Blanket monitoring of social media will make us surveillance state: SC | India News


NEW DELHI: The Supreme Court on Friday said blanket monitoring of people’s activities on social media by the government would result in a “surveillance state” as it sought the Centre’s response to a PIL challenging the proposal to create a Social Media Communication Hub (SMCH) on the ground that it was meant to snoop on citizens.

“If there is a 360 degree monitoring of your WhatsApp content, we will become a surveillance state,” Justice D Y Chandrachud said. A bench of CJI Dipak Misra and Justices A M Khanwilkar and Chandrachud, appreciating the urgency of the PIL by Trinamool MLA Mohua Moitra, sought the Centre’s response in two weeks. The PIL said monitoring social media activities would be a blatant violation of the right to privacy.

While posting the matter for further hearing on July 30, the bench sought attorney general K K Venugopal’s assistance in the case. The government had claimed the hub was to track views on various programmes and understand popular perception on schemes. It also claimed that through SMCH, it would attempt to inculcate nationalist feelings among citizens and counter campaigns intended to harm India’s image globally.

Moitra’s counsel, senior advocate A M Singhvi, said the proposed SMCH would become a tool in the hands of a private agency to help the government launch surveillance on citizens’ activities on social media platforms in violation of the right to privacy, which is a part of right to life. “It is a project to create advance surveillance infrastructure in the country,” Singhvi said.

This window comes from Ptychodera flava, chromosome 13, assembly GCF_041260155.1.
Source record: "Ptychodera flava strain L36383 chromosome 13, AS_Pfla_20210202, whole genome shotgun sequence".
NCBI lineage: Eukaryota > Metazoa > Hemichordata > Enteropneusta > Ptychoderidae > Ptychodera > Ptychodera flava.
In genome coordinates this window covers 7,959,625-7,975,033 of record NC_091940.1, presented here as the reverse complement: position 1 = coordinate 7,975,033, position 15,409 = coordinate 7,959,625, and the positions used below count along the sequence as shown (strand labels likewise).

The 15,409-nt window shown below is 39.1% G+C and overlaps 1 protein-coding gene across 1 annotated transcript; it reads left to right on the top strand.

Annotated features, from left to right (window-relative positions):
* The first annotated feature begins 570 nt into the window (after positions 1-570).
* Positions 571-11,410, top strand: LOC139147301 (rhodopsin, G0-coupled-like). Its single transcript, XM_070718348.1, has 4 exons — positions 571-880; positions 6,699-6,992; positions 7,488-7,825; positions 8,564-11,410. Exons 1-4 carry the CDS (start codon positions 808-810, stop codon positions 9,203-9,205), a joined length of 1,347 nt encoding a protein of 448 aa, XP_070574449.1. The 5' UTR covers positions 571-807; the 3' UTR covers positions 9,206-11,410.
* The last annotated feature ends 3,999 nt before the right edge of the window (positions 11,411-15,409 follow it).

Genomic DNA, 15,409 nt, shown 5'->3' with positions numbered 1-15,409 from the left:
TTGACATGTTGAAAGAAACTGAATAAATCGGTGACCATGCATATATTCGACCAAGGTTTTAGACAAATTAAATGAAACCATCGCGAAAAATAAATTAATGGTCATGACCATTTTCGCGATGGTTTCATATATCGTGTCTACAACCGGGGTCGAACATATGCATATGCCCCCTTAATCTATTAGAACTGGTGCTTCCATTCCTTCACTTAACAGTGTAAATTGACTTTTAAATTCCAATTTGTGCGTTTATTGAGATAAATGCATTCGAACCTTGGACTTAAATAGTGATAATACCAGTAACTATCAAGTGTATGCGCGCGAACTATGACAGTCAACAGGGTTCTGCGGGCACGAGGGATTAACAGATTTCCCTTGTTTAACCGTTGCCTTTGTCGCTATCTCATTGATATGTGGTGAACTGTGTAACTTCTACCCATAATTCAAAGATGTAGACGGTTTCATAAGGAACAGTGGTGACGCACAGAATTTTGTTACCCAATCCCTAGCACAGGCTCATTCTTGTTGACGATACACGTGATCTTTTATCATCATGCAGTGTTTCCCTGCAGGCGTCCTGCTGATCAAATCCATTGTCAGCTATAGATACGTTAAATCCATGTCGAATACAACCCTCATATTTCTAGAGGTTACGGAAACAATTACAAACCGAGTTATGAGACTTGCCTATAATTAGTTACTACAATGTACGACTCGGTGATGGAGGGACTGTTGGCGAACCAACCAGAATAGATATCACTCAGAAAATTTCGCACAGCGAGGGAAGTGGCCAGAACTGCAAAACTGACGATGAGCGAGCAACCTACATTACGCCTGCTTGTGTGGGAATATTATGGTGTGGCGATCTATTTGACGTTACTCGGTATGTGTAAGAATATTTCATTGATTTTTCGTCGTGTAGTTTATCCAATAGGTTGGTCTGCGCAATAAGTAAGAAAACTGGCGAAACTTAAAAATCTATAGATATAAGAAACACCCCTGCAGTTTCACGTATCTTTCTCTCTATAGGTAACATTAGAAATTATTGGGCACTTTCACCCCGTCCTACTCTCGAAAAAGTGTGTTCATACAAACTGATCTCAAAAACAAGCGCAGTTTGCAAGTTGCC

The petition said the tender document stipulated that the successful bidder would be required “to collect digital media chatter from all social media platforms as well as digital platforms like news, and blogs”. The platforms include Facebook, Twitter, WhatsApp, YouTube, Instagram, Google, LinkedIn, Flickr, Tumblr, Pinterest, Play Store and even emails.

The last is also the most problematic due to the implied mass surveillance of emails.

Moitra in her petition accused the government of attempting to create a 360 degree profile of persons “who are creating a buzz on social media”. She said the move violated right to life guaranteed under Article 21 of the Constitution as well as other fundamental rights of citizens.

The government agency Broadcast Engineering Consultants India Ltd, which floated the tender, specified that the successful bidder must set up a “team of 20 social media analytics executives to provide reports on sentiments, reach and details related to trending topics and hashtags as instructed by the ministry of information and broadcasting”.

The team is also expected to do a predictive analytics about what would be the headlines and breaking news on various TV channels and newspapers. This work, using artificial intelligence, would include “how public perception could be moulded in a positive manner for the country, how nationalistic feelings could be inculcated in the masses, how perception management of India could be improved in the world, how the media blitzkrieg of India’s adversaries could be predicted and replied/neutralised, how social media and internet news/discussions could be given a positive slant for India”.



Source link

<\/p>\r\n